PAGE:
Paramountcy: BIA Appeal Provisions Govern

Accordingly, the leave to sue provision could have been based under either the authority of the BIA or the CJA and the appeal provisions in the BIA and the CJA both arguably applied. Pursuant to the doctrine of paramountcy, the Court held that the more restrictive appeal provisions in the BIA governed:

In cases like this, where the court’s power may be grounded in the BIA or the CJA, the doctrine of paramountcy would prevent an appellant from resorting to the CJA appeal provisions as they are in operational conflict with those of the BIA in respect of timing and leave requirements. To the question “May one appeal without leave and do so after 10 days have expired?” one enactment says “yes” and the other says “no”, meeting the test for operational conflict. (Astoria at para. 67)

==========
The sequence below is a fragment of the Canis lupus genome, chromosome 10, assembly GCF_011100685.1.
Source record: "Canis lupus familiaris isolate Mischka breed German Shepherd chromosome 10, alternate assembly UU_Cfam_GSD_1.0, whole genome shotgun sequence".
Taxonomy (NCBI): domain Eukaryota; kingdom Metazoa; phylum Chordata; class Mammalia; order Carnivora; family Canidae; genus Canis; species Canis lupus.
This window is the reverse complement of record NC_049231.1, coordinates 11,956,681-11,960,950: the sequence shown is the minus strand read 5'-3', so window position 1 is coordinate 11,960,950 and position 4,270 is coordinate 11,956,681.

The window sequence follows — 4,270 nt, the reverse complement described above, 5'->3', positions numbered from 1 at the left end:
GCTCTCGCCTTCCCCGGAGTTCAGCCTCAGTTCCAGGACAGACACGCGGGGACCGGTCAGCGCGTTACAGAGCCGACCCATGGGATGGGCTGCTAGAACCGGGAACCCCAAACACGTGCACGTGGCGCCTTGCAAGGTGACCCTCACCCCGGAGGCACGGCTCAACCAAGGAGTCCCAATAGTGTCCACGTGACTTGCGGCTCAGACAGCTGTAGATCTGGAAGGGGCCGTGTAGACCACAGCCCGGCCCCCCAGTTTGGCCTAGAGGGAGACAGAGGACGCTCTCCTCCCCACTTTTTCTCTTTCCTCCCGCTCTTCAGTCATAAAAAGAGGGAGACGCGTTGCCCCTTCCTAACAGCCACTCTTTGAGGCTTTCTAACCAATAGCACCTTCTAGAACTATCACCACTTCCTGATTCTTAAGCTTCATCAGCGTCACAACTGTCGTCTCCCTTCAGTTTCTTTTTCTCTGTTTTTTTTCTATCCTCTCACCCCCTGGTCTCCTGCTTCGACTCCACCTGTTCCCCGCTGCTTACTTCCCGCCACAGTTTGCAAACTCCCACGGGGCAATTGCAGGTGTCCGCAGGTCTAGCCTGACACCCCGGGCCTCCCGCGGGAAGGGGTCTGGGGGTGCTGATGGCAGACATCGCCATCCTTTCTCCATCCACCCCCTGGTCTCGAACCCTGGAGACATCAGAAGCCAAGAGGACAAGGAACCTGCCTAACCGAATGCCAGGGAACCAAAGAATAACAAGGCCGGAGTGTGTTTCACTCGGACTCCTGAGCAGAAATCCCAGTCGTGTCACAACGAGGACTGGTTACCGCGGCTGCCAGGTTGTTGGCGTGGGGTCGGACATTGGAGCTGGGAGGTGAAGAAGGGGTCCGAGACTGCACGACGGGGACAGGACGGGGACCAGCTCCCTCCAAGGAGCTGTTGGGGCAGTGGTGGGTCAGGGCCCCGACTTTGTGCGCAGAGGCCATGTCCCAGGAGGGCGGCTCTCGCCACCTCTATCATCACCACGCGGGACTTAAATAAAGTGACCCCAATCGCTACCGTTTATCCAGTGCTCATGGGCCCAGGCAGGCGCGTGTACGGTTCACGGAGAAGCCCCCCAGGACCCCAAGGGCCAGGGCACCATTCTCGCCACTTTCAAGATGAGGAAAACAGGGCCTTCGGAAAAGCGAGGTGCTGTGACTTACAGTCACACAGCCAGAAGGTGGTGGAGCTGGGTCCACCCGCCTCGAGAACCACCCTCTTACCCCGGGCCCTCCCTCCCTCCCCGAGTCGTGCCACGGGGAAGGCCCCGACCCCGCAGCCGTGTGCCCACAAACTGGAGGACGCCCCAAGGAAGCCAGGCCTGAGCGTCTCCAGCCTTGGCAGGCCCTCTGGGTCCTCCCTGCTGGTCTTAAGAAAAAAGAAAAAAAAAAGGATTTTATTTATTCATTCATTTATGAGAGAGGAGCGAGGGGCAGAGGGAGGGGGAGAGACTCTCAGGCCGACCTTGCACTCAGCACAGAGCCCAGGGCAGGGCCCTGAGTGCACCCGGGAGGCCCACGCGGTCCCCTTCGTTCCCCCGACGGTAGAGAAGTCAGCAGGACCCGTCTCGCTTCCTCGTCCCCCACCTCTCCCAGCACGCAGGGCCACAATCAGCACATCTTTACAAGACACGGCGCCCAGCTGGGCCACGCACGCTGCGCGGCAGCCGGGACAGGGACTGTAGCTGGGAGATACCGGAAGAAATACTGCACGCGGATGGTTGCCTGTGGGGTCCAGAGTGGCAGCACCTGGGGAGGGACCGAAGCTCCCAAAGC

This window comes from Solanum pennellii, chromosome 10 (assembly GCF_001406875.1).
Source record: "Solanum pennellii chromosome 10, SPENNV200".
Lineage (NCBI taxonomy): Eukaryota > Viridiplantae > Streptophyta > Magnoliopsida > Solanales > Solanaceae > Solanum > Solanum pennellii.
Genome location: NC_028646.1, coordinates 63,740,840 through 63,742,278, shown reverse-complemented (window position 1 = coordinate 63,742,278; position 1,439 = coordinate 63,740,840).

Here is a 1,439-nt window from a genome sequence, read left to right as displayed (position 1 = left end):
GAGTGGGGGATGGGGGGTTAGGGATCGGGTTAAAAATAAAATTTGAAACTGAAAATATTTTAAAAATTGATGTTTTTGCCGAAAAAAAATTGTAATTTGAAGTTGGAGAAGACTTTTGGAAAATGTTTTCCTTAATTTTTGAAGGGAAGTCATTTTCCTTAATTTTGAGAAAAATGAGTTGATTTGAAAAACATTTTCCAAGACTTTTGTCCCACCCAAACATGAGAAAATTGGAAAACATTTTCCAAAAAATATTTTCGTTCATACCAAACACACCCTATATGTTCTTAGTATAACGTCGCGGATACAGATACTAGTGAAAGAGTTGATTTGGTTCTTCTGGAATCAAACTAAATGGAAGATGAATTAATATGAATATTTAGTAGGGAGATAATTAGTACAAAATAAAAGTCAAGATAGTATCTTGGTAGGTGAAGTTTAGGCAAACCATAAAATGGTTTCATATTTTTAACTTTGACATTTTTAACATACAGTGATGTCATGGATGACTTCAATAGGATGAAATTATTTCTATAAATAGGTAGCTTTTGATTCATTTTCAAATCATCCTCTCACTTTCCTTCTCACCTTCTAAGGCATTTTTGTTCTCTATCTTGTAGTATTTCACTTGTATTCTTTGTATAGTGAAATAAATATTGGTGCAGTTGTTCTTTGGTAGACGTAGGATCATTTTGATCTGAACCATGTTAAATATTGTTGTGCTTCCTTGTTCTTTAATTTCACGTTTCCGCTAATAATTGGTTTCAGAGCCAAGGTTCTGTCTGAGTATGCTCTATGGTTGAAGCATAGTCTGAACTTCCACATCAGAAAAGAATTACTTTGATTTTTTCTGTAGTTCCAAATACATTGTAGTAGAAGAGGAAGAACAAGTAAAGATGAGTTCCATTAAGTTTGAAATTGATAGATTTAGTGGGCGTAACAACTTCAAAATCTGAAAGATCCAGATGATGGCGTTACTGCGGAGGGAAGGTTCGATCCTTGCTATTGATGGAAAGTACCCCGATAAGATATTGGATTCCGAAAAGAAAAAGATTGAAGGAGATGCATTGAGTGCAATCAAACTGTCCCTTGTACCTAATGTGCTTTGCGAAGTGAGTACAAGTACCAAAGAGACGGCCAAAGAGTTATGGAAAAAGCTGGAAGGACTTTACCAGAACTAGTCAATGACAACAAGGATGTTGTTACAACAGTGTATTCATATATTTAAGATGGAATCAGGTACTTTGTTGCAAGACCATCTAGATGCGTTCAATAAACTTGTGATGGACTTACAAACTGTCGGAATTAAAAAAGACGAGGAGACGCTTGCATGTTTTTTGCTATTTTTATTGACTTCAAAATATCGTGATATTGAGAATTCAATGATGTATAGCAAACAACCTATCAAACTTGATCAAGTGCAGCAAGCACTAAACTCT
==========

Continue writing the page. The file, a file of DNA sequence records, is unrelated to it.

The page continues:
More Restrictive Appeal Provisions May Govern in Broad Range of Circumstances

While Astoria dealt with the narrow issue of whether the BIA conferred authority to include leave to sue provisions as part of a receivership appointment order, the reasoning in the decision would apply equally to all terms in an appointment order that are necessary for the accomplishment of the objective of section 243 of the BIA. Since the objective is to avoid a receiver being required to seek the specified relief in multiple jurisdictions, one could certainly argue that section 243 confers the implied authority to include all of the material provisions in the model receivership appointment order, including, among others:

  1. The authority of the receiver to take possession of and secure the property of the debtor, carry on the business of the debtor, collect receivables and continue litigation;

  2. The authority of the receiver to obtain approval and vesting orders to convey the property of the debtor free and clear of encumbrances;